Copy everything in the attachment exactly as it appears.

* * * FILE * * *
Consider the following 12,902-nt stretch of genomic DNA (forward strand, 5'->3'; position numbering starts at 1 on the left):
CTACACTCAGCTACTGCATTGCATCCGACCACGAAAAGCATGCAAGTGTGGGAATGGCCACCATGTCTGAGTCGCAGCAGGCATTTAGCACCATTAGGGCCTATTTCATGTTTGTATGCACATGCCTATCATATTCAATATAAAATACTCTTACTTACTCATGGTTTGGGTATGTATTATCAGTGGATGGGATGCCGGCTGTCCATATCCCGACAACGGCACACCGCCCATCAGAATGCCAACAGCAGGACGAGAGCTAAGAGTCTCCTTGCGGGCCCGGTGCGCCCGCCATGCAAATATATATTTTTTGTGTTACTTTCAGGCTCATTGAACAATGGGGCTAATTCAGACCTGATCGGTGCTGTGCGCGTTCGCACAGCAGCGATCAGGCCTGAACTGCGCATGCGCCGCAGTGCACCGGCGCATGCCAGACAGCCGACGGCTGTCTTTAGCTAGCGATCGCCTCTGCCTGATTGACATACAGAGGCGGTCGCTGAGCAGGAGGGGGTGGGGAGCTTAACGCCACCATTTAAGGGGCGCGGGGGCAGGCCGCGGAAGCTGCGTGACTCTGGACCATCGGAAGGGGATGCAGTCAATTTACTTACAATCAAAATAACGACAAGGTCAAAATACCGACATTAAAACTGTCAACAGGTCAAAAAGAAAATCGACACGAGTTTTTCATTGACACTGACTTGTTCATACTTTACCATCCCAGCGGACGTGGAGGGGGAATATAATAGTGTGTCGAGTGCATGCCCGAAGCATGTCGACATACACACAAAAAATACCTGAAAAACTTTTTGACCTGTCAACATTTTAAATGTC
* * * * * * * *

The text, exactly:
Consider the following 12,902-nt stretch of genomic DNA (forward strand, 5'->3'; position numbering starts at 1 on the left):
CTACACTCAGCTACTGCATTGCATCCGACCACGAAAAGCATGCAAGTGTGGGAATGGCCACCATGTCTGAGTCGCAGCAGGCATTTAGCACCATTAGGGCCTATTTCATGTTTGTATGCACATGCCTATCATATTCAATATAAAATACTCTTACTTACTCATGGTTTGGGTATGTATTATCAGTGGATGGGATGCCGGCTGTCCATATCCCGACAACGGCACACCGCCCATCAGAATGCCAACAGCAGGACGAGAGCTAAGAGTCTCCTTGCGGGCCCGGTGCGCCCGCCATGCAAATATATATTTTTTGTGTTACTTTCAGGCTCATTGAACAATGGGGCTAATTCAGACCTGATCGGTGCTGTGCGCGTTCGCACAGCAGCGATCAGGCCTGAACTGCGCATGCGCCGCAGTGCACCGGCGCATGCCAGACAGCCGACGGCTGTCTTTAGCTAGCGATCGCCTCTGCCTGATTGACATACAGAGGCGGTCGCTGAGCAGGAGGGGGTGGGGAGCTTAACGCCACCATTTAAGGGGCGCGGGGGCAGGCCGCGGAAGCTGCGTGACTCTGGACCATCGGAAGGGGATGCAGTCAATTTACTTACAATCAAAATAACGACAAGGTCAAAATACCGACATTAAAACTGTCAACAGGTCAAAAAGAAAATCGACACGAGTTTTTCATTGACACTGACTTGTTCATACTTTACCATCCCAGCGGACGTGGAGGGGGAATATAATAGTGTGTCGAGTGCATGCCCGAAGCATGTCGACATACACACAAAAAATACCTGAAAAACTTTTTGACCTGTCAACATTTTAAATGTC